Spotless sun sparks bright auroras continuously during 5 days in a row… What?
By Strange Sounds
For a whole week, Oct. 9th – 15th, the face of the sun was utterly blank. There were no sunspots and no solar flares and NOAA classified solar activity as “very low.” At the same time, space weather was remarkably stormy. From Oct. 11th through 15th, not a single day went by without a geomagnetic storm!
Brilliant auroras appeared in the sky of Alaska, Sweden, Iceland, Norway, Canada, Russia and Finland. In the USA, Northern Lights descended as far south as Michigan, Minnesota, Wyoming, and Washington… ALL WITHOUT A SINGLE SUNSPOT!?!
There is currently a giant coronal hole on the sun. And this hole in the sun’s atmosphere allows solar wind to escape, mimicking the effect of a CME and lighting up polar regions with beautiful northern lights during FIVE DAYS OF CONTINUOUS G1- and G2-class GEOMAGNETIC STORMS.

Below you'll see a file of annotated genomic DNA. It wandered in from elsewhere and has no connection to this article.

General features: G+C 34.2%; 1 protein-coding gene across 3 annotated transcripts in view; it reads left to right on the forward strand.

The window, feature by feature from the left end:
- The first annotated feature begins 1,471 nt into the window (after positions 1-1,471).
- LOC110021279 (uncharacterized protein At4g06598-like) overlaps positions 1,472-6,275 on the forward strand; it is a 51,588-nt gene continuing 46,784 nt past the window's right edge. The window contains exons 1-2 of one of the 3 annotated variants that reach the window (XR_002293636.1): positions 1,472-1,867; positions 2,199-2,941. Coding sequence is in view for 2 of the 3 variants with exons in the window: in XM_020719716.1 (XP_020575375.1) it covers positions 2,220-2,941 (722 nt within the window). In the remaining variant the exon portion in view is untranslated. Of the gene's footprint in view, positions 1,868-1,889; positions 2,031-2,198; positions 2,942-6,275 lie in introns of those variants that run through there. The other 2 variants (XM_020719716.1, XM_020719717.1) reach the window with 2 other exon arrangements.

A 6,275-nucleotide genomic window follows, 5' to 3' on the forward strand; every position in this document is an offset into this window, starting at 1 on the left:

The geomagnetic storming was also captured on magnetometer in England as Earth’s magnetic field started rattling.
Coronal holes are present throughout the solar cycle, even during Solar Minimum when sunspots are scarce… Thanks to them space weather never stops.
This article (Spotless sun sparks bright auroras during 5 consecutive days) was originally published on Strange Sounds and syndicated by The Event Chronicle.